When The Masked Ball Goes Wrong: Un Ballo In Maschera at the SF Opera

This performance of Verdi's political opera Un Ballo In Maschera on October 4, 2014, at 7:30 p.m. was one of the best performances I experienced at the San Francisco War Memorial Opera House. The cast worked well together and the music just seemed to flow from the heart.

Dolora Zajick, performing the cameo and prominent role of Ulrica, was splendid in her acting as well as singing. The audience was enraptured by Ulrica's spell. The only thing I didn't like was that I thought that her costume should have been darker than it was. Maybe the whole scene should have been a little bit darker than it was.

Christian Van Horn and Scott Conner, performing the roles of Sam and Tom, were extremely charismatic in their enthusiastic interpretation of the roles. The audience soon found themselves rooting for Sam n' Tom despite their antagonistic characters, and I personally was relieved when they didn't get caught.

Heidi Stober, performing the role of the young Oscar, was in a good voice. Her voice was flying vividly over the orchestra as she pretended to be a young boy, which must be rather difficult when you're not.

Ramón Vargas, performing the role of the passionate and respectable Riccardo, was smooth in his interpretation. He was a little bit stiff at the beginning, which is understandable, and then let himself go. I don't actually think that jumping off a barrel was a good idea for the King of Sweden. The action was too nimble for him.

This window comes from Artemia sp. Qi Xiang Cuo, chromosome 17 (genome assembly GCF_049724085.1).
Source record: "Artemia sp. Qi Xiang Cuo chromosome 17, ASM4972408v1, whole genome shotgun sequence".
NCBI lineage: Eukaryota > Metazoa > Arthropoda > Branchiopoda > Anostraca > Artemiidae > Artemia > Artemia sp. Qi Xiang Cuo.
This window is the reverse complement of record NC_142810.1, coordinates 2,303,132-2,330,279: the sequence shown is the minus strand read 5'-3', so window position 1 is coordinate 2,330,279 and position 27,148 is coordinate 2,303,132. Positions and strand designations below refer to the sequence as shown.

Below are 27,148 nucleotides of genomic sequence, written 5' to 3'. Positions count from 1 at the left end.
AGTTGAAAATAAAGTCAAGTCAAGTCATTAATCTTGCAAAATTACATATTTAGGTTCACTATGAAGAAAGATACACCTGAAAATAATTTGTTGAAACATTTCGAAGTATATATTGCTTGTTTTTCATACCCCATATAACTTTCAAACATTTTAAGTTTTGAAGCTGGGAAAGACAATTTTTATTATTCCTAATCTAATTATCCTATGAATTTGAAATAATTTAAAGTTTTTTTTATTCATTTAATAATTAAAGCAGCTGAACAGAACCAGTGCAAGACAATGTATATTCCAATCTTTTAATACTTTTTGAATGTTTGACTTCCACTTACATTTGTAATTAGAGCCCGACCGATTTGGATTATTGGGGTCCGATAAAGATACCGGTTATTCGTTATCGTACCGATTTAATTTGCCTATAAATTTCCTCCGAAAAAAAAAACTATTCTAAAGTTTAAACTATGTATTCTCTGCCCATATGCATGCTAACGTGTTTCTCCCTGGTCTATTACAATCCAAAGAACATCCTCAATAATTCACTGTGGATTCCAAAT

Thomas Hampson, the jealous Renato, performed his two arias with great dignity and strength of emotions. He's a wonderful actor and along with the evil conspirators Sam n' Tom an excellent trio was formed. This trio provided the final scene with low, luscious tones resonating over the rest of the voices.

Julianna Di Giocomo, performing the broken-hearted Amelia, was young and fit the role beautifully. She spent a lot of time battling with the stupid veil that would hang off the side of her head and get in the way. Despite this everlasting battle, she carried through the opera gorgeously, never losing her resonant tone.

A. J. Glueckert, the chief magistrate, was very funny despite his role being very small. Efraín Solís, sailor Silvano, was a perfect fit for the role because of his fresh and energetic voice.


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